I’d like to think of today as a glorified workout.
So technically every race you run is basically just that – a glorified workout – but today’s race sent me flashing back PTSD-style to all those training sessions out on the track, in the Rec center, or up on the patio of the Rise Apartments in College Station. Why?
Because I did a lot of burpees today. A whole lot of burpees.
You know, every now and then we need one of those races that just kicks our butts and gives us a lot to ponder about (Zoolander style) in the hours that follow. Sometimes we need courses placed before us that can be summarized in one word – “humbling” – and that tear us down to the point that we realize the beautiful metaphor that is obstacle course racing. (Have you ever realized how metaphoric OCR can be in comparison to the obstacles we face in real life? Perhaps I’ll write a blog about it one day.) Sometimes we’re like plants; we need to die a little inside and be shredded to the core so that new life can sprout from that beautiful mess that was the course we just faced.
In all honesty, I can’t tell you what about today’s course messed with me so much – perhaps I just didn’t get enough training to feel good out there – but it definitely destroyed me. It wasn’t a particularly hard course, necessarily (sure, the deluge of rain from the night before made grip-heavy obstacles a bit more strenuous), but something about it definitely took a toll…and I can testify that I wasn’t the only casualty, because it seemed like nearly every single Elite racer did burpees at one point or another (one of my buddies I talked to did 180 today, despite typically running spotless races). It just seemed like an off day for all of us.
But I’m getting ahead of myself, so let me backtrack a bit. Having watched the first ever Spartan Time Trial course Friday night, I was surprised to see that the races this weekend would be located at a different spot than normal, forsaking the beautiful lake-side, pavilion-centered festival area for a slightly-less-scenic venue about two miles away. This allowed Spartan to save money on bussing people back and forth between parking lot and festival (the new festival area was located a walking distance from the parking lot), but in doing so they also forsook one of the most attractive qualities of the Austin Spartans. This was my sixth year doing the race – and my 5th year anniversary of doing Spartan Races in general, in fact – and right off the bat it made for an interesting note: the festival area was not as lively as it has been in years past. (Hopefully Spartan had more than just monetary reasons for changing the location, because I would hate to see them continuing down the path of quantity over quality as they have fallen into over the past few years.)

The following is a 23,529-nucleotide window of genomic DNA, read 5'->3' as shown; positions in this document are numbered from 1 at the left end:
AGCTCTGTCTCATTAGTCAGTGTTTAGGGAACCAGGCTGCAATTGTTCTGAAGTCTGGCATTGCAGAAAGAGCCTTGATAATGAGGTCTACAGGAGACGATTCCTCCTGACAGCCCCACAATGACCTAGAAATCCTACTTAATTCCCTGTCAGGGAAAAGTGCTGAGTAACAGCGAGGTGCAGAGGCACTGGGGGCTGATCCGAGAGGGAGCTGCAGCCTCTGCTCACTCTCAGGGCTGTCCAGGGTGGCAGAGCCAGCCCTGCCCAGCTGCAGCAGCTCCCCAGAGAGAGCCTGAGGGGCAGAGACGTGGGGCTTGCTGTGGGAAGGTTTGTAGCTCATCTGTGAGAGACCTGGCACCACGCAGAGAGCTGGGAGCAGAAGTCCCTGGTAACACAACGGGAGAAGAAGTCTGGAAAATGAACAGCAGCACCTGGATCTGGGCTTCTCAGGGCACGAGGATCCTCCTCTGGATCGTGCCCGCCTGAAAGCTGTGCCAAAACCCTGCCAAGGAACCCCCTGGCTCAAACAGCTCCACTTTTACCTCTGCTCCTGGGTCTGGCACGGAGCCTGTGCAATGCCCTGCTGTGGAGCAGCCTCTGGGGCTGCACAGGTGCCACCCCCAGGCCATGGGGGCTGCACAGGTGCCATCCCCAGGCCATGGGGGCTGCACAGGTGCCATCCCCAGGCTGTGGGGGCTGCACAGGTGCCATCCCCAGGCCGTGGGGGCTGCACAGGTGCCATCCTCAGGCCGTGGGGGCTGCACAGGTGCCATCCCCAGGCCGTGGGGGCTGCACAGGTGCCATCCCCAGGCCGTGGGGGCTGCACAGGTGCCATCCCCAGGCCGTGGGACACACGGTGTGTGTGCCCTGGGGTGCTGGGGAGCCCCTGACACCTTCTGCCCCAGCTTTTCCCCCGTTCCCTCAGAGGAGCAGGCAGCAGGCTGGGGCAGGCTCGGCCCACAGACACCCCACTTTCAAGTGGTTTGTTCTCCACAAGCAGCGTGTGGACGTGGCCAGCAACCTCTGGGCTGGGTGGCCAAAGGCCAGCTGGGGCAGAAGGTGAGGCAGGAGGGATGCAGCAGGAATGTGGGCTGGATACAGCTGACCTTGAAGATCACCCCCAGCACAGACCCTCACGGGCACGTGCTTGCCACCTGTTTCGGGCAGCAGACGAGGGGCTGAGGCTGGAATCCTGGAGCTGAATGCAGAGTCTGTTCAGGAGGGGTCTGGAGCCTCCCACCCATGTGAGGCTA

While I could do a write-up on Friday’s Time Trials, I’ve already been rambling a bit too much, so let me fast forward to Saturday’s race: the Super.
I stood at the line with a group of familiar faces, feeling a bit warmed-up yet ultimately uneasy about my physical capabilities. The semester had just ended a week and a half ago, and I’d only managed to get in a week’s worth of training in contribution to this race, so it’s safe to say I was feeling a bit under-prepared (even if that week of training had involved a lot of good stuff). Nevertheless, the “AROO! AROO! AROO!” was shouted and the group of us Elite men poured out into the course.
For the first mile or two, I felt pretty good. We passed through the classic pace-making obstacles – Hurdles, 6’ Wall, A-Frame Cargo, O-U-T – and I was feeling fairly alright, holding a steady pace while hanging back in about 5th or 6th place. The course had been flat thus far (not counting the cargo net, obviously), and my legs were feeling pretty swell. My stomach felt a bit uneasy, but it wasn’t enough to slow me down much. Next came three back-to-back obstacles back in the festival area, a fun change of events that allowed us very little recovery time in between each set. First we reached Olympus, and I traversed across it fairly quickly, opting to use the drilled-in holes rather than the rock climbing holds or chains so as the help conserve some momentum. Next came the oh-so-slippery Monkey Bars (which I luckily made across quite easily, despite noting mid-obstacle the growing number of people already doing burpees) and then continued on to the Tire Flip.
…oh, that Tire Flip. So, funny story: the race director at the starting line told us that the rules for the tire flip were as follows – 1 flip forward, 1 flip back (as had been the case ever since Spartan got sponsored by Yokohama and their extremely heavy tires) – but when we got to the obstacle, the volunteers were yelling at us to do 2 flips each way! (These were the rules prior to the Yokohama sponsorship, back when the tires were a tad bit lighter.) So that confused a lot of racers, and I watched as various different athletes attempted various different things: some did what the race directors had told us, while some listened to the volunteers. I heaved at the tire, and while I did manage to lift it, my feet slid from under me (gotta love that fresh mud), and I realized that it would actually be faster for me to bust out 30 burpees than waste 75 hours trying to flip the tires 2-4 times. So, joining another dozen people who had already concluded the same, I submitted myself to my first set of burpees in a long, long while.
After the burpees, I’d fallen back to probably the mid-20s to early 30s when it comes to placement, so I knew I needed to pick up some spots. The 7’ Wall didn’t slow me down at all, and by the time we got to the Barbed Wire Crawl, I’d probably picked up about ten spots.
I just wanna say this: the Tire Flip and Barbed Wire Crawl were probably the two most-talked about obstacles after today’s race. The Tire Flip was talked about thanks to all the confusion involved with it, and the Barbed Wire Crawl was because…